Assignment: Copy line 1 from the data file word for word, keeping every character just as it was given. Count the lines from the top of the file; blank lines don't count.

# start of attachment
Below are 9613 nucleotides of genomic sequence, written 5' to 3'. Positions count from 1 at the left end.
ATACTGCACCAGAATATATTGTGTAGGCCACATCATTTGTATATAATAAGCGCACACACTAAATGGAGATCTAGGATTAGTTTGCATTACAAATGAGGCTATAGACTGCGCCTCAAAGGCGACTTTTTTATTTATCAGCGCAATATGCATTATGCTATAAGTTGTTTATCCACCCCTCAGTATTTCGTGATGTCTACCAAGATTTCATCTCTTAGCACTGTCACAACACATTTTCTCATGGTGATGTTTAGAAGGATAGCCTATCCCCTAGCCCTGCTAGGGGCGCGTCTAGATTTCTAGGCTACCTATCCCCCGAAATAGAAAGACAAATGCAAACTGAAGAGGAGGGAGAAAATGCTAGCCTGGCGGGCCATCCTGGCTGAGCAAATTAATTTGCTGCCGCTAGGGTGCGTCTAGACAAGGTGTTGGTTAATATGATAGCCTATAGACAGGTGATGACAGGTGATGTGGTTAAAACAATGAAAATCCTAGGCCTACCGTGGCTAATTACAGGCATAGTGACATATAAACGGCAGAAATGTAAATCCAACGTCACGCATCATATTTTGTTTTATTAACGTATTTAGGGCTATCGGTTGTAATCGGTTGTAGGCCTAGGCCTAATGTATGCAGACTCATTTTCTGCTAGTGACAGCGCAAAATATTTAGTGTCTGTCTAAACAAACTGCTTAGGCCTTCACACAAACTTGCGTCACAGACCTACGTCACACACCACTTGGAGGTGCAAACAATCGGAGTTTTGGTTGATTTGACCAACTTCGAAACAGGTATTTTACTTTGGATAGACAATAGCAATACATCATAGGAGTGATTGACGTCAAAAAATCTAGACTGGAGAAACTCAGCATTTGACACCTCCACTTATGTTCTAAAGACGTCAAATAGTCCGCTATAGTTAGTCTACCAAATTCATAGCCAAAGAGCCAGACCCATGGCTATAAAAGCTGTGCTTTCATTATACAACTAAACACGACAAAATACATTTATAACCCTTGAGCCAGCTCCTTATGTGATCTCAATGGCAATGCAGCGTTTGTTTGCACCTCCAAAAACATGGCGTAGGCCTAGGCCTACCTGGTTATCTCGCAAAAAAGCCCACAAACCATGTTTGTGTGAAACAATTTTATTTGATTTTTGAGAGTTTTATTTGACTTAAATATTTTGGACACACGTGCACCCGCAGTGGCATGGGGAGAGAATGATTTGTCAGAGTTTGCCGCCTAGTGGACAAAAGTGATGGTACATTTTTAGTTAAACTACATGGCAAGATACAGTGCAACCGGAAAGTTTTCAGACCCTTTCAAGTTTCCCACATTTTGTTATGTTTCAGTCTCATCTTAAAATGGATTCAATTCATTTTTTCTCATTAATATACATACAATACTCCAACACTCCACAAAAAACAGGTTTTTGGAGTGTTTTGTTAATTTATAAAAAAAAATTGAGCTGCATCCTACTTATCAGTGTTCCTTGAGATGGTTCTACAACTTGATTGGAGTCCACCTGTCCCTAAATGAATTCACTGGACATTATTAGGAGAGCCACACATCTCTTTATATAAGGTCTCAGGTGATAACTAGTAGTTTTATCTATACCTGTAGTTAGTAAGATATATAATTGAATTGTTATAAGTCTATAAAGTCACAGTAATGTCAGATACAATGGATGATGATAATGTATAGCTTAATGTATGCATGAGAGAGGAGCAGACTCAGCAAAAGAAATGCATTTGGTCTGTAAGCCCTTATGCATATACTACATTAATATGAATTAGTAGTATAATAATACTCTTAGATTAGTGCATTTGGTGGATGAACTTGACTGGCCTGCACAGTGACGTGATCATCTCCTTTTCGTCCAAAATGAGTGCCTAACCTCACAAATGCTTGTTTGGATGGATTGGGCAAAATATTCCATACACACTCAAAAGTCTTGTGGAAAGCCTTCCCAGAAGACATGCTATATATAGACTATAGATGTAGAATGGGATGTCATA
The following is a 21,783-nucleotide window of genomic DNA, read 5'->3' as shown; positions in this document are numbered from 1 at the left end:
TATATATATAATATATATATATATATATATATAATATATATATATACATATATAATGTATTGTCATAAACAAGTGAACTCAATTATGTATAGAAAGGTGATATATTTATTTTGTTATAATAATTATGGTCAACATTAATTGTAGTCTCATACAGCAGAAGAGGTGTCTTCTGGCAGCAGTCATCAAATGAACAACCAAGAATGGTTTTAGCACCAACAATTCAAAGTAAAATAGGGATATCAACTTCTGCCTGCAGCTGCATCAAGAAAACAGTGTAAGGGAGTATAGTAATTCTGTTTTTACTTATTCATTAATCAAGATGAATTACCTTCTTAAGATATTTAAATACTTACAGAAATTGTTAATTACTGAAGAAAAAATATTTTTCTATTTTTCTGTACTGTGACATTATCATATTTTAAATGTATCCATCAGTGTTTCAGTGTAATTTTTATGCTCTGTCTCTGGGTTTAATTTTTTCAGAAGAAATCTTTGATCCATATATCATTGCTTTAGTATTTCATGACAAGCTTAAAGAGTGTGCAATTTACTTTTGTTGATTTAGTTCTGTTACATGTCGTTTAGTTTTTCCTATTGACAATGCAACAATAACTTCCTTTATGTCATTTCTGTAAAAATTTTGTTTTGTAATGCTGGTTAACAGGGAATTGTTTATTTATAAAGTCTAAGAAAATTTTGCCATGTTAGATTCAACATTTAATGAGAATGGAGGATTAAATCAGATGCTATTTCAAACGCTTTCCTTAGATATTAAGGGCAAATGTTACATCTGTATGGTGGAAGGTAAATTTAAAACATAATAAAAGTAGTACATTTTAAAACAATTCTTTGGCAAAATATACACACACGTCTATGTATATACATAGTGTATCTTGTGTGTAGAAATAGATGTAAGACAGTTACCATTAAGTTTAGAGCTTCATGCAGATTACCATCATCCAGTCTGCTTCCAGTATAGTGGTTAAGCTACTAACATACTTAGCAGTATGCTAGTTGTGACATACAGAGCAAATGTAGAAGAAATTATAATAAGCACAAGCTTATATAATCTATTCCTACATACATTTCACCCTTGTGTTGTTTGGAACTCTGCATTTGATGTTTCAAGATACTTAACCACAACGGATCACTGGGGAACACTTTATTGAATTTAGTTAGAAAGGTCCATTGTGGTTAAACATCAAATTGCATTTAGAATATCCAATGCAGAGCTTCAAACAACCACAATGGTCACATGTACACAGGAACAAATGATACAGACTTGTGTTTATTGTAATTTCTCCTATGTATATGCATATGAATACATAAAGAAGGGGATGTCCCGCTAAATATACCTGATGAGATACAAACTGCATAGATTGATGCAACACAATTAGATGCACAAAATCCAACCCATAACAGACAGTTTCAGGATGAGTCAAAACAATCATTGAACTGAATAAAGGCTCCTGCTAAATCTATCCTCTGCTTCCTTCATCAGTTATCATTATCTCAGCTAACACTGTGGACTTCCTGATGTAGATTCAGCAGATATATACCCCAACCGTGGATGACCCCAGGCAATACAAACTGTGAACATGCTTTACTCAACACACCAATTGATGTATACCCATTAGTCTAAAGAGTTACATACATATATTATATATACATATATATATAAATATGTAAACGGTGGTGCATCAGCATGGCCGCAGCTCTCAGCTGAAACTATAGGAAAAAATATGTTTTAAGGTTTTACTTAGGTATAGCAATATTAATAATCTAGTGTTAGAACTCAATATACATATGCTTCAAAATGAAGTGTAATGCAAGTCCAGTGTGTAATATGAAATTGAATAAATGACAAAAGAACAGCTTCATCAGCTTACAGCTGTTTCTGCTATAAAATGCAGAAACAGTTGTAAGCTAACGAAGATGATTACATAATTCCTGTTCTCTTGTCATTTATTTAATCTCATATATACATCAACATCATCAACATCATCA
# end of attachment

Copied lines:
Below are 9613 nucleotides of genomic sequence, written 5' to 3'. Positions count from 1 at the left end.